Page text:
Tag Archives: Stomach Ache

Folk Remedies: Sprite

Main Piece:

“My parents had me drink Sprite pretty much anytime I had a headache, chest pain—mostly stomach aches. I remember just drinking Sprite and sleeping more than going to the doctor… growing up. So usually stomach pain or headaches, things like that.”

Background Info: The informant is a close friend of mine in his early 20s. He’s lived in Long Beach, California his entire life and his parents are from St. Louis, Missouri and Brooklyn, New York. He is the youngest of three children.

Context: The informant cannot recall ever drinking Pepto Bismol when he was sick as a child—instead, his parents would give him Sprite to drink when he stayed home from school. He does not know the origin of this treatment but speculates that Sprite was the drink of choice because it’s carbonated. He recalls that his mother never bought soda for the house, so the only time A drank Sprite was at restaurants or when he was feeling ill. He does not drink Sprite when he’s sick now.

Thoughts: This is a pretty familiar folk remedy to me, except the drink of choice in my family was Sprite’s competitor 7 Up. I’ve also heard of alternate drinks, including ginger ale, coke, and other Sprite derivatives. Clearly, the carbonation is common ground between the different drinks, probably out of a rationale that the bubbly liquid has some sort of advantage over flat water or juice. Sprite also has a relatively mild citrus flavor, so it might be easier to get children to stay hydrated by drinking that instead of water. Lastly, soda is something of a special drink—A was not allowed to drink soda, so this might have been his parents’ way of turning something negative (being sick) into a positive experience (drinking something reserved for special occasions). This would also explain why the remedy isn’t practiced much past childhood, the same way that adults don’t ask for people to “kiss their boo-boos” better.



“So this is something that we actually took from “Dora the Explorer” in my house. There is an episode, where, I think we were watching because it was when my brothers were younger and they would watch it. And my mom would watch with us. So we were watching one day, and I think they were making chocolate. Dora and her grandmother.

And so they sang the chocolate song.

‘Bate, bate, chocolatè

Mix that cho-co-late, chocolatè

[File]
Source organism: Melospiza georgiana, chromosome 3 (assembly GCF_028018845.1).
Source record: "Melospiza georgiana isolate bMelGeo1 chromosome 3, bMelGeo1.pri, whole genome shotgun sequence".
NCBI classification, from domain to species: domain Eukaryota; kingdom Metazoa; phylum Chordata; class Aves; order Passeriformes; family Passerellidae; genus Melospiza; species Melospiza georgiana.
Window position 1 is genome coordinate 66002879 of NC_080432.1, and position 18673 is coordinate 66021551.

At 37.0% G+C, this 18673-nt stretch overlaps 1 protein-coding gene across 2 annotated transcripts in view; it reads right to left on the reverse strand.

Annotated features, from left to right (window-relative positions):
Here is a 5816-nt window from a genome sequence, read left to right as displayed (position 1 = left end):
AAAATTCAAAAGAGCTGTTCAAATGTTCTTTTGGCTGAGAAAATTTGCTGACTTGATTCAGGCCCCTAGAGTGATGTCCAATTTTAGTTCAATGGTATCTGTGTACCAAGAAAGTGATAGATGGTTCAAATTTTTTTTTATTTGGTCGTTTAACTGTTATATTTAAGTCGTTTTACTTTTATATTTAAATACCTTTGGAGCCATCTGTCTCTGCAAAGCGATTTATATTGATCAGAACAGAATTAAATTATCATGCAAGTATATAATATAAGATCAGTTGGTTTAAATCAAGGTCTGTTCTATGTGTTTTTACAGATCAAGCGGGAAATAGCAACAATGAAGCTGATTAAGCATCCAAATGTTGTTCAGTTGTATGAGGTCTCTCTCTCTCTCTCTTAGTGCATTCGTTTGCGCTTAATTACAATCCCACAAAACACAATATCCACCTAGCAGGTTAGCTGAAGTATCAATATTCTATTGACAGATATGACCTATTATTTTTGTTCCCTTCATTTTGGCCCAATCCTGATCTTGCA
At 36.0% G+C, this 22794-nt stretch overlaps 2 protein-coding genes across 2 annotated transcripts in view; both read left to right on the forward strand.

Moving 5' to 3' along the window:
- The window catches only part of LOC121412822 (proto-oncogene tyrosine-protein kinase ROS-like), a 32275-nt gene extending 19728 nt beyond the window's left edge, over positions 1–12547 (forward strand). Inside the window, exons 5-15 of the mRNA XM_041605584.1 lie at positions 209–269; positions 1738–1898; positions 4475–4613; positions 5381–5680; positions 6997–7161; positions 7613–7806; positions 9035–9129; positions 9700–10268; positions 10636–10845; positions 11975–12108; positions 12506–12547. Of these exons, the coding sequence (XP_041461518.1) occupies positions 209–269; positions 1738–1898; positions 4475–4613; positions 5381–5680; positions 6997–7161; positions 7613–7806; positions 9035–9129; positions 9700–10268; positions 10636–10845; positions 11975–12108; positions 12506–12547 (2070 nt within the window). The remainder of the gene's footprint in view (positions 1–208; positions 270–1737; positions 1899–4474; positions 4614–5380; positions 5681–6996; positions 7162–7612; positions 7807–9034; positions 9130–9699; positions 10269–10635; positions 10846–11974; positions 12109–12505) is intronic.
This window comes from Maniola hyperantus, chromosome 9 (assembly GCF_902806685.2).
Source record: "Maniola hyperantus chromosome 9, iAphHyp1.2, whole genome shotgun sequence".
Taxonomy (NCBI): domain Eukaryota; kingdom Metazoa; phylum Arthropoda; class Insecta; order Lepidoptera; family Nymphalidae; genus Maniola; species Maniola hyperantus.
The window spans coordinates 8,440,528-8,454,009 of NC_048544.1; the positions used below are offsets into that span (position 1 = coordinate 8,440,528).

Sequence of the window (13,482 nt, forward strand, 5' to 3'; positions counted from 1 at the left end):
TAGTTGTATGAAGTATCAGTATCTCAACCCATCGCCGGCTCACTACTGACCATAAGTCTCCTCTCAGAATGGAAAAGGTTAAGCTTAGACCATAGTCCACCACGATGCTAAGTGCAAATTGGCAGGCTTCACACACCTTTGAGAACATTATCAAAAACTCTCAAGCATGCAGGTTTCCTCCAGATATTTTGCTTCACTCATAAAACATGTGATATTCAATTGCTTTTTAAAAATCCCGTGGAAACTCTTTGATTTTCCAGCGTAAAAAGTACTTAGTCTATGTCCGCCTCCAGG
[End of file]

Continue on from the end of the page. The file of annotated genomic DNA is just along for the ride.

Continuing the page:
Bate, bate, chocolatè!’

So we heard that, and I think maybe my mom had heard it before. Like I think it is a thing Mexican culture, I don’t know though. Because I remember once telling someone about it who was Mexican and he knew a version of it. But that was the first time me and my brothers heard it.

But anyways, so in the show they sang it to make chocolate. Like stir it together, or something. But for us, after that, my mom would rub our bellies when we had a stomach ache and sing it to us. She would like rub it in a circle, and after we would feel better.

So then when I would get stomach aches after I went to college, I would have my boyfriend, who is white, sing the song to me and rub my stomach. Which of course he then was mad and wanted me to do the same to him when he got stomach aches. So now whenever we’re piggies and eat too much, we rub eachother’s stomachs and sing the song. “Can you bate me?” It’s pretty gross.”


This is like a mix of folk music and folk medicine. There seems to be some Hispanic heritage or pride peeking its way into this tradition. Since Dora the Explorer is Hispanic, and she believes her mom may have known this song prior, it does feel grounded in the Hispanic culture.

It is also folk medicine in that she uses it specifically for relieving stomach aches, not for mixing chocolate like Dora does. A stomach ache is such a weird thing to cure; there are definitely some over the counter cures, but it does not surprise me that people would think of different ways to cure it. I like that she has now passed it down to her significant other. The song has taken on a whole new meaning than it was most likely originally intended for.

It is funny that this seems to be a pretty traditional song, a Google search comes with a bunch of variants (see below) that was repurposed for Dora the Explorer. It was also kind of gringo-fied, which is to say many of the other versions were more based in Spanish, but Dora seems to strip that out and replace it with English. It is an interesting, but somewhat predictable choice.

I found this other version of the “Bate” song here.


Mint or Chamomile Tea: Folk Remedy

Mint or Chamomile Tea is a folk remedy for stomach ache:

“We use mint or chamomile for stomach ache. Those are the two popular things. Some people add a little bit sugar to make it taste better. But some people like the tea without sugar because they say it’s a medicine it shouldn’t have sugar.”

Sugarless mint tea and sugarless chamomile tea is a folk remedy my informant learned at a young age in León, Guanajuato, México. It makes sense that folk remedy would be used considering the difficulty buying medicine in the impoverished conditions my informant grew up in.